Paywalls begin to pay off


Recent trends indicate that digital newspaper publishers may have finally found profitable pay models for their content, according to the latest Digital News Report from the Reuters Institute at University of Oxford.

Many publishers have been experimenting with paywalls on their digital content, which seemed like a tough sell for readers used to getting the content for free. However, the study shows that the number of U.S. readers paying for digital news content jumped from 9 to 12 percent since 2012. The same trend is happening in Europe as well, with France and the U.K. seeing a 5 percent increase.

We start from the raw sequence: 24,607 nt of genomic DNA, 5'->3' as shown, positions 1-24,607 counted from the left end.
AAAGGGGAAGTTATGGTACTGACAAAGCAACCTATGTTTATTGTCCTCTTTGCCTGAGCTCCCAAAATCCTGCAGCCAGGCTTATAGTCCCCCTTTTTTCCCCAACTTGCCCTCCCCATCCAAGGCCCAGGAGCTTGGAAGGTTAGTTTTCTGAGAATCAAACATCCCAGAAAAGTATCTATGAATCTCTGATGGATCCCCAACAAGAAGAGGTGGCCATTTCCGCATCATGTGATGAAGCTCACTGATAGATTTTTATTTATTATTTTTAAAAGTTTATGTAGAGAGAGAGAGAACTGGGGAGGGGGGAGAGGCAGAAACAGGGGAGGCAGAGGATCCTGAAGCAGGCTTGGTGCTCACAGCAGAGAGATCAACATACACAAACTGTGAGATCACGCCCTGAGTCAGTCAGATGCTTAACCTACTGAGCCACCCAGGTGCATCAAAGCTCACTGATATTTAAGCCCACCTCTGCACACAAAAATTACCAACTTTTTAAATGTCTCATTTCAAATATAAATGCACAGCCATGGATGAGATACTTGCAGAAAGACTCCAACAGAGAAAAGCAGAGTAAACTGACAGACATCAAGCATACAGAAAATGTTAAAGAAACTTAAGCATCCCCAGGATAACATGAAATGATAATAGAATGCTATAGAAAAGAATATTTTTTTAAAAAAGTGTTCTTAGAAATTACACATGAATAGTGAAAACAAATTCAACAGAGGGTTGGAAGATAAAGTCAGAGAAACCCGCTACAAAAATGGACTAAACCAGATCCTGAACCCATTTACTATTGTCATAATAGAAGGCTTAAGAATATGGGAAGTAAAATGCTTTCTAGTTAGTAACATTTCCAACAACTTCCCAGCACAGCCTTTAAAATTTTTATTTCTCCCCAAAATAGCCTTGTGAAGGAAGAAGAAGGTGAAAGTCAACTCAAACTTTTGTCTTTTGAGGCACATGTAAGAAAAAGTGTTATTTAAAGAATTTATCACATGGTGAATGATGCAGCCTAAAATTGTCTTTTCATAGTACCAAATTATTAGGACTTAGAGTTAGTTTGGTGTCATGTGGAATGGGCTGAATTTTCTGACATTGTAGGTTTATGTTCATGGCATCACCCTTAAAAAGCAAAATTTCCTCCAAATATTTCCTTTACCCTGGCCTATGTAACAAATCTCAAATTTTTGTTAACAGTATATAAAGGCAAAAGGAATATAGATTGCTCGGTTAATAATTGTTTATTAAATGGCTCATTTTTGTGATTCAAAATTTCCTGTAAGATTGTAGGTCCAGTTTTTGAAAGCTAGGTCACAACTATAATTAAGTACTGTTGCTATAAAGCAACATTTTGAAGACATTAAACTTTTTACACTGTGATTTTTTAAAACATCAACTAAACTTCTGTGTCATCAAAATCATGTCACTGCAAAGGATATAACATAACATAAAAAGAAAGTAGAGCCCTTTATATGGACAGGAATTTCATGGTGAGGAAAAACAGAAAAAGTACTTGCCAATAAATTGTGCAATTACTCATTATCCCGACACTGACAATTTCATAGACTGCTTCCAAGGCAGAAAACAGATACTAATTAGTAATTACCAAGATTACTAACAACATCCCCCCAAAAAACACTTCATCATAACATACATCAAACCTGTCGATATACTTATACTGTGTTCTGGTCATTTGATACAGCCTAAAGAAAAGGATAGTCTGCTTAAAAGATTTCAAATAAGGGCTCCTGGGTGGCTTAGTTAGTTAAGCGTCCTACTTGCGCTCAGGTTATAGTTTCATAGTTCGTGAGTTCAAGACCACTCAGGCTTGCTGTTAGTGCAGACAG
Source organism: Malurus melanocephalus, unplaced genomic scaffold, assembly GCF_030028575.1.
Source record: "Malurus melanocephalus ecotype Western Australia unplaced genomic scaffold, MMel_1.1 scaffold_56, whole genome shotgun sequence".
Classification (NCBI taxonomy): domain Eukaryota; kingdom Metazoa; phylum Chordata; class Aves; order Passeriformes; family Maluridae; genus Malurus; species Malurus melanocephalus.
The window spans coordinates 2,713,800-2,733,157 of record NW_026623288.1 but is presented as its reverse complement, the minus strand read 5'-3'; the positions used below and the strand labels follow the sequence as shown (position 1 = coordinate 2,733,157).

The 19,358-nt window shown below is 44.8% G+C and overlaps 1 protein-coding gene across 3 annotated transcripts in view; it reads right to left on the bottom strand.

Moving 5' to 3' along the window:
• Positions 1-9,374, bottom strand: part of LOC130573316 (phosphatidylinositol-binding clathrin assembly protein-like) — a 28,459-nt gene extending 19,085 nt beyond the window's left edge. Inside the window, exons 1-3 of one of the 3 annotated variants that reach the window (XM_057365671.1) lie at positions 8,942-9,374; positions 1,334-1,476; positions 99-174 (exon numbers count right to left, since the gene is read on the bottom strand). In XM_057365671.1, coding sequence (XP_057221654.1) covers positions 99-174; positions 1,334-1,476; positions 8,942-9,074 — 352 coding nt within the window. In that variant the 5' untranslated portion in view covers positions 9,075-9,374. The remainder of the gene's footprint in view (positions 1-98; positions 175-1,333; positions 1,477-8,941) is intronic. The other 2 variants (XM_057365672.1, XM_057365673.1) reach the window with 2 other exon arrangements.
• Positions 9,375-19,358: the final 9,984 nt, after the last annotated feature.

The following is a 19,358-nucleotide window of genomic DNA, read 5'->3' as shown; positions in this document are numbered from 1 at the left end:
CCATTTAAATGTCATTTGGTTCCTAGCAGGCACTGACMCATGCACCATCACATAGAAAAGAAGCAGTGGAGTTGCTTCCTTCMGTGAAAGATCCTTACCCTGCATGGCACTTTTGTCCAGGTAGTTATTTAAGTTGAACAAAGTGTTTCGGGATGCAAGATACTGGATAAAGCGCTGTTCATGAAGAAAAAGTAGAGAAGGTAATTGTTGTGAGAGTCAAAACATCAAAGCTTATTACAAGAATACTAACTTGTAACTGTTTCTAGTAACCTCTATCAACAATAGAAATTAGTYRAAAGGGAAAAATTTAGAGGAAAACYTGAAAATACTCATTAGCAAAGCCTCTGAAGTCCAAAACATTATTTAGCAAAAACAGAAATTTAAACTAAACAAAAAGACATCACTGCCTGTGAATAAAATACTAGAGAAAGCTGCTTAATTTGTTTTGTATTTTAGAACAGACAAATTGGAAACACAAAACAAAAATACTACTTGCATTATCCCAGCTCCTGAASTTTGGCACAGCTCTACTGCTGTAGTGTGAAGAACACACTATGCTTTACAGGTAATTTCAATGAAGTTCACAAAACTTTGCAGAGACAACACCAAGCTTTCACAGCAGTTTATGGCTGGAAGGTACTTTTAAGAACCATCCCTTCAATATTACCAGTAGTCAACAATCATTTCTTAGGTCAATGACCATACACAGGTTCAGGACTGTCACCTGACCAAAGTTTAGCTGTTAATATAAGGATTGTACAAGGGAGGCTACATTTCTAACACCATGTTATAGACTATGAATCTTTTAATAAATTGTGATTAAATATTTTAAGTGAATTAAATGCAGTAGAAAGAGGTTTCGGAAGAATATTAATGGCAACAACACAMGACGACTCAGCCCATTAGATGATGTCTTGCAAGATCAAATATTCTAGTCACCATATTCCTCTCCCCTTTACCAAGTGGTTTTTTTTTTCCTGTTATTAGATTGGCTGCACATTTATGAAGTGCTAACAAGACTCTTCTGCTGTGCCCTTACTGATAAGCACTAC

Publishers have developed several methods for generating revenue, including paywalls for “premium” content or allowing access to a certain number of articles before making readers pay. Requiring readers to pay for all or most of a sites content resulted in a 85 to 95 percent drop in site traffic, but sites using less strict models only lost 5 to 15 percent.

With an increasing number of readers accessing their news through digital publishers on multiple platforms, it seems very possible that the use of such pay models will soon become standard. While many readers may not welcome the end of completely free digital content, publishers seeing increasing revenue will.


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One response to “Paywalls begin to pay off”

  1. internationaljournalismnews says :

    Get them hooked–then make them pay

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